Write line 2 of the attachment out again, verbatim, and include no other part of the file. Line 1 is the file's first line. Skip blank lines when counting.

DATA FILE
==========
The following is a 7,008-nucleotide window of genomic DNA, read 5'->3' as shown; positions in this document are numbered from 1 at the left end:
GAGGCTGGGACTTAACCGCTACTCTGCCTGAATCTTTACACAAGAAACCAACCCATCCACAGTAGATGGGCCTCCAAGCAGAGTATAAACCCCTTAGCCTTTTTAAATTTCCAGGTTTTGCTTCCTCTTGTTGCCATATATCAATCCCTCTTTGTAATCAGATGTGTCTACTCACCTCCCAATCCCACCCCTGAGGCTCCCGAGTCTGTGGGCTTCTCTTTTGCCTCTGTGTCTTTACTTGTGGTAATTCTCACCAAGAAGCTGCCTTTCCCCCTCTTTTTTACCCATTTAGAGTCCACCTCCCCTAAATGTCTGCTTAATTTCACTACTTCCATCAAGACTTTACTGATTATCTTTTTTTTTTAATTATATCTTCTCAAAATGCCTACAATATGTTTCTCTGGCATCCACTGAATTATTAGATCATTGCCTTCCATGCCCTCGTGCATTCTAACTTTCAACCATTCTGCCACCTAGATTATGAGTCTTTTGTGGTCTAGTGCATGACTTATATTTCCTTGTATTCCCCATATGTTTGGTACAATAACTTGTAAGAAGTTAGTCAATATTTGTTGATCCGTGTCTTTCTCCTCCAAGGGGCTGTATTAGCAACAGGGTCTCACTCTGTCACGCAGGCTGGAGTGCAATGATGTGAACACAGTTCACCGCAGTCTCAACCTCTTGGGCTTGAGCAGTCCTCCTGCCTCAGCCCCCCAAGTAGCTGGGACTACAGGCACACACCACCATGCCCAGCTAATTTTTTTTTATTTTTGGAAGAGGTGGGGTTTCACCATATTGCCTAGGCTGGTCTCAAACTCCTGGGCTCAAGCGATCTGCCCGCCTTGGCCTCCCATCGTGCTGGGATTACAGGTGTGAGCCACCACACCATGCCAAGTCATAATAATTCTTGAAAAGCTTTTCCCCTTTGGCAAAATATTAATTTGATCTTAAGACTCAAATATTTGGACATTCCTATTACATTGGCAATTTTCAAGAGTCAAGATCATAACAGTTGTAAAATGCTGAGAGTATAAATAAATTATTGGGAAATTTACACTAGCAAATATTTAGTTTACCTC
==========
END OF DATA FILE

GAGGCTGGGACTTAACCGCTACTCTGCCTGAATCTTTACACAAGAAACCAACCCATCCACAGTAGATGGGCCTCCAAGCAGAGTATAAACCCCTTAGCCTTTTTAAATTTCCAGGTTTTGCTTCCTCTTGTTGCCATATATCAATCCCTCTTTGTAATCAGATGTGTCTACTCACCTCCCAATCCCACCCCTGAGGCTCCCGAGTCTGTGGGCTTCTCTTTTGCCTCTGTGTCTTTACTTGTGGTAATTCTCACCAAGAAGCTGCCTTTCCCCCTCTTTTTTACCCATTTAGAGTCCACCTCCCCTAAATGTCTGCTTAATTTCACTACTTCCATCAAGACTTTACTGATTATCTTTTTTTTTTAATTATATCTTCTCAAAATGCCTACAATATGTTTCTCTGGCATCCACTGAATTATTAGATCATTGCCTTCCATGCCCTCGTGCATTCTAACTTTCAACCATTCTGCCACCTAGATTATGAGTCTTTTGTGGTCTAGTGCATGACTTATATTTCCTTGTATTCCCCATATGTTTGGTACAATAACTTGTAAGAAGTTAGTCAATATTTGTTGATCCGTGTCTTTCTCCTCCAAGGGGCTGTATTAGCAACAGGGTCTCACTCTGTCACGCAGGCTGGAGTGCAATGATGTGAACACAGTTCACCGCAGTCTCAACCTCTTGGGCTTGAGCAGTCCTCCTGCCTCAGCCCCCCAAGTAGCTGGGACTACAGGCACACACCACCATGCCCAGCTAATTTTTTTTTATTTTTGGAAGAGGTGGGGTTTCACCATATTGCCTAGGCTGGTCTCAAACTCCTGGGCTCAAGCGATCTGCCCGCCTTGGCCTCCCATCGTGCTGGGATTACAGGTGTGAGCCACCACACCATGCCAAGTCATAATAATTCTTGAAAAGCTTTTCCCCTTTGGCAAAATATTAATTTGATCTTAAGACTCAAATATTTGGACATTCCTATTACATTGGCAATTTTCAAGAGTCAAGATCATAACAGTTGTAAAATGCTGAGAGTATAAATAAATTATTGGGAAATTTACACTAGCAAATATTTAGTTTACCTC